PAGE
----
Exactly 100 patients were enrolled. Block pain was less in the group that got IN ketamine 28mm vs. 47mm (P less than 0.001) on the VAS. Side effects were reported to be “trivial.” This pain reduction persisted at the 45-minute mark at 21mm vs 43mm (P less than 0.001).
The authors conclude, “… IN Ketamine can be effective in reducing pain in patients with acute pain, without adding significant side effects.”
I doubt that many of us would consider giving ketamine prior to a digital nerve block. It does seem rather excessive and puts the patient at risk of side effects. (Reminds me of propofol for migraine) Perhaps we might consider inhaled nitrous oxide or intranasal fentanyl?
Unfortunately, there are a few problems and red flags with this study.
- The final study methods differ quite substantially from those listed in the trial registry found here. The primary outcome was different, no power calculation, measuring tool different, etc.
- Intranasal ketamine burns and tastes bad. This could have unmasked blinding resulting in measurement bias.
- Data was collected in 2014. Why did it take 5 years to get published? I’m guessing it was rejected for publication from numerous journals.
- In the manuscript, there are numerous grammatical and spelling errors. What does a sloppy manuscript say about the conduct of the study?
- Why did patients continue to report substantial pain after the nerve block? Most of these blocks should have been successful at complete analgesia.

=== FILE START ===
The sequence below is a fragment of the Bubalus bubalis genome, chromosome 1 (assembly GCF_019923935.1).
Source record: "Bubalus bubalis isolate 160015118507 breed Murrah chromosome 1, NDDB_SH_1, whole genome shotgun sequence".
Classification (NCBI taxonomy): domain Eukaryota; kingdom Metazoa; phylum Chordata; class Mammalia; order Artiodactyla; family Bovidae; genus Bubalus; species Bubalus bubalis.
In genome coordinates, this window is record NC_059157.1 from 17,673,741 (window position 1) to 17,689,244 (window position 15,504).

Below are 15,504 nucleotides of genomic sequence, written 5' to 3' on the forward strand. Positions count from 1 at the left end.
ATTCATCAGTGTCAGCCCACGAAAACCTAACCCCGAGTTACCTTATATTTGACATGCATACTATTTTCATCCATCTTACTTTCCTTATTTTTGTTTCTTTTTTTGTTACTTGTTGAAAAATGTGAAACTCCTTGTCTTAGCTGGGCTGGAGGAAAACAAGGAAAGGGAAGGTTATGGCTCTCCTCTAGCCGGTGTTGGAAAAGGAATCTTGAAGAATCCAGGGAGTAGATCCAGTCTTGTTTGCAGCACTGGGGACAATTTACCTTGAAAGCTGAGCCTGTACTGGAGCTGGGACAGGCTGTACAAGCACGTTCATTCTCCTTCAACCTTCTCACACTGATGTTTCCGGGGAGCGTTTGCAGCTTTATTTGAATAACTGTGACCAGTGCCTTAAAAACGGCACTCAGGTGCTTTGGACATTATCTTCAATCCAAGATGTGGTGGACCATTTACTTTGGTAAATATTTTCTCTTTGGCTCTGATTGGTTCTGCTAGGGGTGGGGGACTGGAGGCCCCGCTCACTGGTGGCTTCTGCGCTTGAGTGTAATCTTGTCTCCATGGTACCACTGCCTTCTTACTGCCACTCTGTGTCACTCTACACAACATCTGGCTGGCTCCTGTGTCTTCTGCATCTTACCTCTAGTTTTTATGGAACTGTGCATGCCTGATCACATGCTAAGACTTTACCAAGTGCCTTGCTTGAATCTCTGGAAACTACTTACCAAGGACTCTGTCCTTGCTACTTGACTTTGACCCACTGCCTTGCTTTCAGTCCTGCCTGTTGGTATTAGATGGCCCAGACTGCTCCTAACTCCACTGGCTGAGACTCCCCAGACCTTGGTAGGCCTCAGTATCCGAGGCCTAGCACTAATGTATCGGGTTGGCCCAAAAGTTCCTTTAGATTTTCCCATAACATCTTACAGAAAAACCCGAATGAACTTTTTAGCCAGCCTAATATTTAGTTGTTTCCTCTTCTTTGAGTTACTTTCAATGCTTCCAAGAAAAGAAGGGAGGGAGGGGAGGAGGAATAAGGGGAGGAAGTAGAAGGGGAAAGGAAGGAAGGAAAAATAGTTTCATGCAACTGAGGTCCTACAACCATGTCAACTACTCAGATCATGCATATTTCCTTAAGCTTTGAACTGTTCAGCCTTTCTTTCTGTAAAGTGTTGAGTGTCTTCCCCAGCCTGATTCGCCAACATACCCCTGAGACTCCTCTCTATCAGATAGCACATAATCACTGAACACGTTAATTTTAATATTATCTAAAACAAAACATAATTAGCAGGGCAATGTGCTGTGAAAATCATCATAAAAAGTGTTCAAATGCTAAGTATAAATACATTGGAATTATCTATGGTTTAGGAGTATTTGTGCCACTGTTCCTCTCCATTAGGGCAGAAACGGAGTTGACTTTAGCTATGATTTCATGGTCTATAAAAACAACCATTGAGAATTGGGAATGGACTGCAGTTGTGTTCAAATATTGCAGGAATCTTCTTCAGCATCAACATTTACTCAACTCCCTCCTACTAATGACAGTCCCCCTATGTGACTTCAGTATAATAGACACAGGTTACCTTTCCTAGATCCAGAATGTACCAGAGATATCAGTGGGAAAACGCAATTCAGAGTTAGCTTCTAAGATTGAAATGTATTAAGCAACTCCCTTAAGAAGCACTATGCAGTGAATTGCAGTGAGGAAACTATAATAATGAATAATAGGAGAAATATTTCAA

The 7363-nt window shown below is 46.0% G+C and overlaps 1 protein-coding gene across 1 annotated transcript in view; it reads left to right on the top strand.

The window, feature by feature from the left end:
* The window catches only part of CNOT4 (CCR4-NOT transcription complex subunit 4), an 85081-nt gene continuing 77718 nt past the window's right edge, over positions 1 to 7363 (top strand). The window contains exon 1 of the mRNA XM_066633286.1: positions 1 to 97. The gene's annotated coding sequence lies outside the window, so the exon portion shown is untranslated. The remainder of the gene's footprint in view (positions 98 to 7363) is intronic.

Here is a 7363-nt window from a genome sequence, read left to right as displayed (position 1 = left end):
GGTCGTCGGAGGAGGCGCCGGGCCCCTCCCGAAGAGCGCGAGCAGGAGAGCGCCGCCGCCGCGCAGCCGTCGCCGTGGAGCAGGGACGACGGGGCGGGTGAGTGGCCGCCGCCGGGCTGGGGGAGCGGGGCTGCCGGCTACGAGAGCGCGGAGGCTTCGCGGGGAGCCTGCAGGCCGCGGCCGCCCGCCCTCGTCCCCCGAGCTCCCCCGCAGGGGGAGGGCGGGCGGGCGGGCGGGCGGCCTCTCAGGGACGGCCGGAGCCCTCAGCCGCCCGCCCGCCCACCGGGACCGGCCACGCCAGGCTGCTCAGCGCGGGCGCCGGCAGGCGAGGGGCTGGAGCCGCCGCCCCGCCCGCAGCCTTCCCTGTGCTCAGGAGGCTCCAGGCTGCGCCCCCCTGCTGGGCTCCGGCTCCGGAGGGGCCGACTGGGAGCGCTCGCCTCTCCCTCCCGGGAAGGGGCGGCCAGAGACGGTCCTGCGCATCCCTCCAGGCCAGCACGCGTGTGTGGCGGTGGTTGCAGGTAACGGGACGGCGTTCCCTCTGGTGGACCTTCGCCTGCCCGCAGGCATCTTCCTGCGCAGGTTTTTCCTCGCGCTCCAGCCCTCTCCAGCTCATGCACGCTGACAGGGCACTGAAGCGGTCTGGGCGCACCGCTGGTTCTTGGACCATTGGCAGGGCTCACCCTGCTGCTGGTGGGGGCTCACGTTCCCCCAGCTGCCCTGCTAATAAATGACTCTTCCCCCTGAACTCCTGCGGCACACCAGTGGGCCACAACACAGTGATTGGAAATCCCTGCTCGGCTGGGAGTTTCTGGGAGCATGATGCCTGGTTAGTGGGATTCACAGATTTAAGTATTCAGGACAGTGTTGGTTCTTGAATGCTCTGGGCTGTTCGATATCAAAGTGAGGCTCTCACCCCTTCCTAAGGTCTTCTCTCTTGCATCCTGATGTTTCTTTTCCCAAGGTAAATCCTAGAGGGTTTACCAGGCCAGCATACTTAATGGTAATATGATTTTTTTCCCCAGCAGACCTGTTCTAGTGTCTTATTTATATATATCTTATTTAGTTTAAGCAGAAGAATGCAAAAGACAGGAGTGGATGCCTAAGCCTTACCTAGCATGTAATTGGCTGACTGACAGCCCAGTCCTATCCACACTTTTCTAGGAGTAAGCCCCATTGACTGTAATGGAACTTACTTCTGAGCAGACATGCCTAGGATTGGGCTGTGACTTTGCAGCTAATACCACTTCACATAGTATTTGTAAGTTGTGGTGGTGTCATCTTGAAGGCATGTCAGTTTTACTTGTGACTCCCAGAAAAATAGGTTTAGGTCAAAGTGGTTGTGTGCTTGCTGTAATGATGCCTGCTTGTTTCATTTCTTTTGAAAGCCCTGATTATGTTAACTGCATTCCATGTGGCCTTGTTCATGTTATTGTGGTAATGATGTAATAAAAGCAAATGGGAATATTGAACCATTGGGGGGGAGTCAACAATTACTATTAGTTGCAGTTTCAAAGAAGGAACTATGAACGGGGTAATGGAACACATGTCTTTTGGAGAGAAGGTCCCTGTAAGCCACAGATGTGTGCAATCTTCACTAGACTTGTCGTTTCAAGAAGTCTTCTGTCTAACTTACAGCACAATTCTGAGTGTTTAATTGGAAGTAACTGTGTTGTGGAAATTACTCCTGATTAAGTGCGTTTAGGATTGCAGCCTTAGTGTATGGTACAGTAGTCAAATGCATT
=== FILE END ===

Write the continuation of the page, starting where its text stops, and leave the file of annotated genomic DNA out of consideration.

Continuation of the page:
- Side effects were likely under-reported
Regardless of this study's conduct or limitations, I’m not a big fan of intranasal ketamine. Not great bang-for-buck and an undesirable side effect profile. In addition, we have experience with other drugs that are more efficacious.
Nejati A, Jalili M, Abbasi S, et al. Intranasal ketamine reduces pain of digital nerve block; a double blind randomized clinical trial. Am J Emer Med. 2019;27:1622-1626.
Dr Brian Doyle is an emergency physician originally from the United States but now very much calls Tasmania his home. Unfortunately, it will now be a bit more difficult to deport him from the country as he passed his Australian citizenship test a few years ago. (He was able to answer that Phar Lap won the Melbourne rather than the Davis Cup). His main interests are mostly the clinical aspects of emergency medicine but also in education, ultrasound and critical appraisal of the literature. He spends much of his time annoying people to help out with conferences.